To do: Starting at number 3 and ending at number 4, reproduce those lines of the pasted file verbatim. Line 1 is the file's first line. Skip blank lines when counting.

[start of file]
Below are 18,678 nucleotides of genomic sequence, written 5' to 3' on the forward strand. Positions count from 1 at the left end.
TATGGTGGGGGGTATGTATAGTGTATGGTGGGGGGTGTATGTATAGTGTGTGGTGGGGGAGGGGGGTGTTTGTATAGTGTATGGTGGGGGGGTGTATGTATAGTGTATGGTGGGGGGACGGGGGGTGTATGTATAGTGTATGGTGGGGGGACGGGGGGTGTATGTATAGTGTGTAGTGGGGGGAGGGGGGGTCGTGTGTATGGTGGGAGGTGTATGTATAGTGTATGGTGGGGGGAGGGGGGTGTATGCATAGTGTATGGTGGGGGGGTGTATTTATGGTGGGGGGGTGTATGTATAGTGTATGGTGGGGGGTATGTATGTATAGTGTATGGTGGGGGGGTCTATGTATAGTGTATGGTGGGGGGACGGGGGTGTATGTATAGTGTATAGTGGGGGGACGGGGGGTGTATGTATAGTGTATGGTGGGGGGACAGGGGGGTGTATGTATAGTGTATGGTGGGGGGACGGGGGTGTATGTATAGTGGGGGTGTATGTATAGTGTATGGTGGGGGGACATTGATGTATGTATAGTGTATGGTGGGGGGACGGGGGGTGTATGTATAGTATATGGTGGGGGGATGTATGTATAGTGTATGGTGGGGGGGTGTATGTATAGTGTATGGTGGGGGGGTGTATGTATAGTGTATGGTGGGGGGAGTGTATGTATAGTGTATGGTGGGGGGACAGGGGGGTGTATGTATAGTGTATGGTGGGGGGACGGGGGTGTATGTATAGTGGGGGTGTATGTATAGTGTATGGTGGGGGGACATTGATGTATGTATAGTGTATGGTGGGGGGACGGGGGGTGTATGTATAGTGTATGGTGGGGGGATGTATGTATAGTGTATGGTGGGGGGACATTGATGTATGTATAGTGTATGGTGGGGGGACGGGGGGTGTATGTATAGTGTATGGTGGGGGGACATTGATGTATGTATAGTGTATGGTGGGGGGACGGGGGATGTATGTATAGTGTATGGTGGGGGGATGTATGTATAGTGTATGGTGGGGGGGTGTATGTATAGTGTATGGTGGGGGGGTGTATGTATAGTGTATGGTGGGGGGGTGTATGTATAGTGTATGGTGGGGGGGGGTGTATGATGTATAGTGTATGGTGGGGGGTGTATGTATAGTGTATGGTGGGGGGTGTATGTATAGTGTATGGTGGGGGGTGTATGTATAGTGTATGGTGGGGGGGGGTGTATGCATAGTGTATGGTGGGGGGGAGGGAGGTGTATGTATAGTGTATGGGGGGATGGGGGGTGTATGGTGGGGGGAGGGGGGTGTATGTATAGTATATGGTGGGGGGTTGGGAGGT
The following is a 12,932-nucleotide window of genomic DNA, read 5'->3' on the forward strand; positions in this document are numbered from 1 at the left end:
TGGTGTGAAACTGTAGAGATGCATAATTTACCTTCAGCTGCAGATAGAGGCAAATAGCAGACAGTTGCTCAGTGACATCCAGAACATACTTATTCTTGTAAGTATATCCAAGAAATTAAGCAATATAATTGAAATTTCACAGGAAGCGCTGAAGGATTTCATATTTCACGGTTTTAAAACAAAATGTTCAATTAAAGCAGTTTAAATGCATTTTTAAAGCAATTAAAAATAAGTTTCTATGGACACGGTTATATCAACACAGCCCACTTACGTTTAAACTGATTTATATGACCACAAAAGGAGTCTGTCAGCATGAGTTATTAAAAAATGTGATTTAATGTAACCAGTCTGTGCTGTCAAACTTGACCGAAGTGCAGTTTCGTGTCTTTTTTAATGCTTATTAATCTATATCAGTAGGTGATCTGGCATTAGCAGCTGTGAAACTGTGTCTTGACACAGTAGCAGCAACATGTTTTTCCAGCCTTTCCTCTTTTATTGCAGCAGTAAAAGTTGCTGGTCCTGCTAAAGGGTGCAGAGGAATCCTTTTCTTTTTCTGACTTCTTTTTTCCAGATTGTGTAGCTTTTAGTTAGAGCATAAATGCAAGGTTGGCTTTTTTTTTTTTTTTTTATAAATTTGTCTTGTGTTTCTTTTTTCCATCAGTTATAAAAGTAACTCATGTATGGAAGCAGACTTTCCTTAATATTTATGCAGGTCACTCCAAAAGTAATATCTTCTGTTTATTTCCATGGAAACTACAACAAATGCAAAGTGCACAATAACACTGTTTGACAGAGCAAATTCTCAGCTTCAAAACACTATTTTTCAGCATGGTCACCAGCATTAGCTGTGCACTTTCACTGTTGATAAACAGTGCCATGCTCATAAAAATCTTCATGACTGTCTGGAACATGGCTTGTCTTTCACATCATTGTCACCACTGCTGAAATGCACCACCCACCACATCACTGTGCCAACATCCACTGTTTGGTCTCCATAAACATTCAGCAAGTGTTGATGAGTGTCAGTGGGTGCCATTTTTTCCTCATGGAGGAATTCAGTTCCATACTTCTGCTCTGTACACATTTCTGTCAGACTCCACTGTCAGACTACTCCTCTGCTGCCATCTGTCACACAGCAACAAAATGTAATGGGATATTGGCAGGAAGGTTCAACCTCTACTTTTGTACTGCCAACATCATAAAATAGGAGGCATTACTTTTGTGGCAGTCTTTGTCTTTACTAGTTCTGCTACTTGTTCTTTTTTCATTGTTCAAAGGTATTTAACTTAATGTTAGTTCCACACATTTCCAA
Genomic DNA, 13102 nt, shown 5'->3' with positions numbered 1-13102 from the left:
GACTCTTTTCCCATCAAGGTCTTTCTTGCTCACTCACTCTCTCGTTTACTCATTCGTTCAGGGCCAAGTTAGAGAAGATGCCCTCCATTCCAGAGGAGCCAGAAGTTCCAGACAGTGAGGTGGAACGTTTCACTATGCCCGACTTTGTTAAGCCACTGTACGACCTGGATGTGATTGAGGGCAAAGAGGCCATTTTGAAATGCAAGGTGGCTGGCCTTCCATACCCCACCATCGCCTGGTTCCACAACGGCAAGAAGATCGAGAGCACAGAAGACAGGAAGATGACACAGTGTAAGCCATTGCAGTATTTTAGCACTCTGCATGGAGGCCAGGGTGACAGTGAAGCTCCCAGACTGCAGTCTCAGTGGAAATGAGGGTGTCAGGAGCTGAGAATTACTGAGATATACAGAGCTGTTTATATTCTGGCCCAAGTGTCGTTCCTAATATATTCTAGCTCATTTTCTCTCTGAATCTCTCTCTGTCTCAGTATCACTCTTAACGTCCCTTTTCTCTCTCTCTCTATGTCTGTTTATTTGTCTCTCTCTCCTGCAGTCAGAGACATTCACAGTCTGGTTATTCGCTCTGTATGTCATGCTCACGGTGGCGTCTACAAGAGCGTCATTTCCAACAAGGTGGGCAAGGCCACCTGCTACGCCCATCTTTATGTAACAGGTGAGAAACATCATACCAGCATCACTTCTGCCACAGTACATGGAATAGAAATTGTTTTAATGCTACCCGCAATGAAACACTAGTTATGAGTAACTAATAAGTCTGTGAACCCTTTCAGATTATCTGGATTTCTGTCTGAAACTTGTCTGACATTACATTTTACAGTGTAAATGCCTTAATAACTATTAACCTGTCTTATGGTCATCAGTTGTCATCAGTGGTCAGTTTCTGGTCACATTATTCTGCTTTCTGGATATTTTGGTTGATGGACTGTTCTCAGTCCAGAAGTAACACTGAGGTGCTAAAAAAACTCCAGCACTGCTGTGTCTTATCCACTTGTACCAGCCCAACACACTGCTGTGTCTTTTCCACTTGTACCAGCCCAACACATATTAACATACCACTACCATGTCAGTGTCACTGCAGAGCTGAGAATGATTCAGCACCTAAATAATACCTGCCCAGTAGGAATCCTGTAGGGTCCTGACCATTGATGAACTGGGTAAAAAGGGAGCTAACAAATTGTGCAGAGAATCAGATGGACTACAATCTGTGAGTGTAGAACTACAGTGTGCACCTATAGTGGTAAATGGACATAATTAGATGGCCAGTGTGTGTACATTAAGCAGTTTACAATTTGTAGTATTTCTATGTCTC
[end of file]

The following is a 12,932-nucleotide window of genomic DNA, read 5'->3' on the forward strand; positions in this document are numbered from 1 at the left end:
TGGTGTGAAACTGTAGAGATGCATAATTTACCTTCAGCTGCAGATAGAGGCAAATAGCAGACAGTTGCTCAGTGACATCCAGAACATACTTATTCTTGTAAGTATATCCAAGAAATTAAGCAATATAATTGAAATTTCACAGGAAGCGCTGAAGGATTTCATATTTCACGGTTTTAAAACAAAATGTTCAATTAAAGCAGTTTAAATGCATTTTTAAAGCAATTAAAAATAAGTTTCTATGGACACGGTTATATCAACACAGCCCACTTACGTTTAAACTGATTTATATGACCACAAAAGGAGTCTGTCAGCATGAGTTATTAAAAAATGTGATTTAATGTAACCAGTCTGTGCTGTCAAACTTGACCGAAGTGCAGTTTCGTGTCTTTTTTAATGCTTATTAATCTATATCAGTAGGTGATCTGGCATTAGCAGCTGTGAAACTGTGTCTTGACACAGTAGCAGCAACATGTTTTTCCAGCCTTTCCTCTTTTATTGCAGCAGTAAAAGTTGCTGGTCCTGCTAAAGGGTGCAGAGGAATCCTTTTCTTTTTCTGACTTCTTTTTTCCAGATTGTGTAGCTTTTAGTTAGAGCATAAATGCAAGGTTGGCTTTTTTTTTTTTTTTTTATAAATTTGTCTTGTGTTTCTTTTTTCCATCAGTTATAAAAGTAACTCATGTATGGAAGCAGACTTTCCTTAATATTTATGCAGGTCACTCCAAAAGTAATATCTTCTGTTTATTTCCATGGAAACTACAACAAATGCAAAGTGCACAATAACACTGTTTGACAGAGCAAATTCTCAGCTTCAAAACACTATTTTTCAGCATGGTCACCAGCATTAGCTGTGCACTTTCACTGTTGATAAACAGTGCCATGCTCATAAAAATCTTCATGACTGTCTGGAACATGGCTTGTCTTTCACATCATTGTCACCACTGCTGAAATGCACCACCCACCACATCACTGTGCCAACATCCACTGTTTGGTCTCCATAAACATTCAGCAAGTGTTGATGAGTGTCAGTGGGTGCCATTTTTTCCTCATGGAGGAATTCAGTTCCATACTTCTGCTCTGTACACATTTCTGTCAGACTCCACTGTCAGACTACTCCTCTGCTGCCATCTGTCACACAGCAACAAAATGTAATGGGATATTGGCAGGAAGGTTCAACCTCTACTTTTGTACTGCCAACATCATAAAATAGGAGGCATTACTTTTGTGGCAGTCTTTGTCTTTACTAGTTCTGCTACTTGTTCTTTTTTCATTGTTCAAAGGTATTTAACTTAATGTTAGTTCCACACATTTCCAA